Gluten is a substance in grain-related products that is part of the original plant makeup. Gluten actually repels insects and bacteria in order to protect the grain plant. It is a category of proteins that has a "sticky" property to it when liquid is added. Gluten is a large protein molecule, and because of its sticky character, it attaches to bacteria and viruses and other foreign particles including the fiber in grains that help to remove toxins out of our system. Those with a diagnosis of celiac disease are actually allergic to gluten. Conversely, a gluten sensitivity can be one reason for gastric distress. Gluten molecules are too big to go through the digestive lining unless the lining is inflamed or torn or if the cells have been separated. This presents an opening through the digestive lining and allows big molecules such as gluten that would not normally be able, to enter into the bloodstream. Too much irritation caused by an overabundance of eating gluten-containing foods can result over time in leaky gut syndrome.
Gluten is found in more complex, starchy carbohydrates such as pasta, bread, cereal, etc. Gluten is also found in legumes (beans) and starchy veggies such as peas, corn, and acorn squash, just to name a few. Gluten is also used as fillers in many other products. Folks with celiac disease need to steer away from those foods and those who are sensitive need to be careful not to eat too many; but we can all benefit by avoiding these foods on a daily basis.
A Diagnosis of Diabetes
Diabetes is a case of insulin resistance. Insulin plays a major role in metabolism (the way our bodies produce energy). Sugars and starches break down into glucose during digestion. Then the glucose enters the bloodstream. Insulin is a hormone that assists the entry of glucose into the cells of the body so that glucose can be used to produce energy. After a meal when the levels of glucose rise in the bloodstream, our pancreas releases insulin into the blood to help the glucose enter the cells throughout the body. There is a very important balance keeping blood glucose and insulin levels at the correct level. Excess glucose is stored in our liver unless the liver already has enough, otherwise glucose is stored as fat.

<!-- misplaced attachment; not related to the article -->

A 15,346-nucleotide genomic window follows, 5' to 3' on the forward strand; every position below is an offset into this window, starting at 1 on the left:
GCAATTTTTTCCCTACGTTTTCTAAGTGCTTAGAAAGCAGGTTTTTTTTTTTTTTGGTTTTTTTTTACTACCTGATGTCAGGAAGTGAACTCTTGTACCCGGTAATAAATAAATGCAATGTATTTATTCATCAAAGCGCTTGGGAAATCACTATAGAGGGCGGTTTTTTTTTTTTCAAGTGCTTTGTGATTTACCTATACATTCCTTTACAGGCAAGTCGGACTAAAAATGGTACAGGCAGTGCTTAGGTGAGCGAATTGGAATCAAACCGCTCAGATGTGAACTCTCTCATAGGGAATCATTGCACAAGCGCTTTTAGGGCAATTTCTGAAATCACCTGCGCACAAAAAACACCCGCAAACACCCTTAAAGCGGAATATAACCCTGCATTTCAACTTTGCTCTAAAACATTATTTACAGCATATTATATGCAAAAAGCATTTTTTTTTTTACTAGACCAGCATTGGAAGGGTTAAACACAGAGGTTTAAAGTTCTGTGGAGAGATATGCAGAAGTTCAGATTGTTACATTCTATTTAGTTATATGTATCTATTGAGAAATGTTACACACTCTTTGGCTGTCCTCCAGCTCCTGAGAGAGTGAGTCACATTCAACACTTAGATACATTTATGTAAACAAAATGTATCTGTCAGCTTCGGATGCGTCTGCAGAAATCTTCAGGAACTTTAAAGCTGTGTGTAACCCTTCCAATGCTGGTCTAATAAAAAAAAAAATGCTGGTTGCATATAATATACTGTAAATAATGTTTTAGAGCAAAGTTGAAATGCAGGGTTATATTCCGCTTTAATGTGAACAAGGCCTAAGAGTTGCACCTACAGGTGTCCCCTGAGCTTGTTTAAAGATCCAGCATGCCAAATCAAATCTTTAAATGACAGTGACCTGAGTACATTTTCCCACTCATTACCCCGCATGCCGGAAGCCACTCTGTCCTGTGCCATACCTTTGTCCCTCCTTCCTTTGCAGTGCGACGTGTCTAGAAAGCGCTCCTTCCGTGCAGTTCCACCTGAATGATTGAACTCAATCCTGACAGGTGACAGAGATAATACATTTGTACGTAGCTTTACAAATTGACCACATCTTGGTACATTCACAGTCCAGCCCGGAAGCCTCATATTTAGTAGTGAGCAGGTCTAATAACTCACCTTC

How Insulin resistance happens
Insulin resistance occurs when there is continually too much glucose in the bloodstream. Too much glucose is a result of the foods we eat that provide more glucose than our cells need. The pancreas is forced to keep up with the amount of insulin that is needed for the body to absorb glucose. When the pancreas cannot keep up with the amount of insulin needed, the excess glucose builds up in the bloodstream. And this is what leads to the development of Type 2 diabetes. This also leads to heart disease and other health disorders. Prediabetes is an indication that the glucose levels in our blood are becoming too high. The U.S. Department of Health estimates that at least 84 million U.S. adults ages 18 or older had prediabetes in 2015 and the numbers continue to increase.
The Problem of Obesity
Obesity is often seen in diabetic patients. Obesity is also becoming a threatening disorder of its own. It is now common in children and young adults at early ages. There seems to be a cultural eating disorder that is leading our population in the U.S. toward a cataclysmic epidemic. Science is beginning to give us clues about what we have overlooked in our dietary guidelines.
In Part II of this blog series, we will take a look at what those missing pieces are and where we can start to change our eating habits to avoid ill health.
What can I do now?
In the meantime, consider joining us on April 21 for "The Sticky Facts About Gluten". We will discuss these issues in more depth; learn how to avoid food that hurt us; learn about correcting our food intake so that we don't go down the road to ill health; and participate in afternoon food workshops to learn better cooking and food combining. We will also give you shortcuts and keys to overcome gluten sensitivity, diabetes and obesity and simplify the roadmap back to health. Look for the April 21 details on our "Events" page. It promises to be a day to turn your health around.
Are you feeling bloated and crampy after you eat? Science is showing us that digestive problems from inflammation in our digestive tract can impact our health, organ systems and brain. Healing an inflamed digestive lining can help with absorption of key nutrients. There are some foods that are naturally irritating to the stomach lining like grains, processed carbohydrates and hydrogenated oils.
Bone broth has become a buzz word in the food community because of it's ability to help heal the gut lining. Here is a soup great for cold, wintry days that not only tastes good but helps in that healing process:
1/2 cup dry lentils, simmered 1/2 hour in 2 cups water, drained and set aside
1 large sweet potato
1 large handful spinach or kale
1 red bell pepper
2 Tbsp chopped dill or 1 tsp dried
1 handful cashews or walnuts roughly chopped
3 cloves garlic
1 small onice chopped
1 cup bone broth or vegetable stock
1 Tbsp coconut oil
Chop onion and garlic & warm gently in large scaucepan with the coconut oil.
Peel and chop sweet potatos, carrots, and pepper and add to pan to coat with oil, about 2 minutes.
Add the bone broth and simmer 10 minutes until vegetables are warmed through but not overcooked
Add the lentils for last five minutes.
Transfer to blender or food processor (do in batches if you need to) Add the avocado, spinach and dill.
Blend until smooth and sprinkle with chopped nuts. Drizzle with a little olive oil as you serve.
Enjoy!! And be well!!